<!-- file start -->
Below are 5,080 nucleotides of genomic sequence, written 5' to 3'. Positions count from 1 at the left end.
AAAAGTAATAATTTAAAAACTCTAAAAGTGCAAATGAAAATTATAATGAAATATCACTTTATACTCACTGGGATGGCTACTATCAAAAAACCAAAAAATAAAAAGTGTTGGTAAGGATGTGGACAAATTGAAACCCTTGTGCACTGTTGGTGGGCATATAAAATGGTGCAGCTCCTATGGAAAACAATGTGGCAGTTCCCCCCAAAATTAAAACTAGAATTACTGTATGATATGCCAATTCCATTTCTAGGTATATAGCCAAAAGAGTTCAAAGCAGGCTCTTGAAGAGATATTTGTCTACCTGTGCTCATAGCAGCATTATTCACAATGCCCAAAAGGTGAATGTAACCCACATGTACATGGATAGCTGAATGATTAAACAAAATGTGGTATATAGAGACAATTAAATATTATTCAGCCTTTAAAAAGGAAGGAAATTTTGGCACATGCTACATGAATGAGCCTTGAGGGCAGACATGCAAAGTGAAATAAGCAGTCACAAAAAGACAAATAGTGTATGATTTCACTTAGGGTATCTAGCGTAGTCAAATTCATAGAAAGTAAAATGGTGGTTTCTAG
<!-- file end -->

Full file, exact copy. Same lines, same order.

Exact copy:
Below are 5,080 nucleotides of genomic sequence, written 5' to 3'. Positions count from 1 at the left end.
AAAAGTAATAATTTAAAAACTCTAAAAGTGCAAATGAAAATTATAATGAAATATCACTTTATACTCACTGGGATGGCTACTATCAAAAAACCAAAAAATAAAAAGTGTTGGTAAGGATGTGGACAAATTGAAACCCTTGTGCACTGTTGGTGGGCATATAAAATGGTGCAGCTCCTATGGAAAACAATGTGGCAGTTCCCCCCAAAATTAAAACTAGAATTACTGTATGATATGCCAATTCCATTTCTAGGTATATAGCCAAAAGAGTTCAAAGCAGGCTCTTGAAGAGATATTTGTCTACCTGTGCTCATAGCAGCATTATTCACAATGCCCAAAAGGTGAATGTAACCCACATGTACATGGATAGCTGAATGATTAAACAAAATGTGGTATATAGAGACAATTAAATATTATTCAGCCTTTAAAAAGGAAGGAAATTTTGGCACATGCTACATGAATGAGCCTTGAGGGCAGACATGCAAAGTGAAATAAGCAGTCACAAAAAGACAAATAGTGTATGATTTCACTTAGGGTATCTAGCGTAGTCAAATTCATAGAAAGTAAAATGGTGGTTTCTAG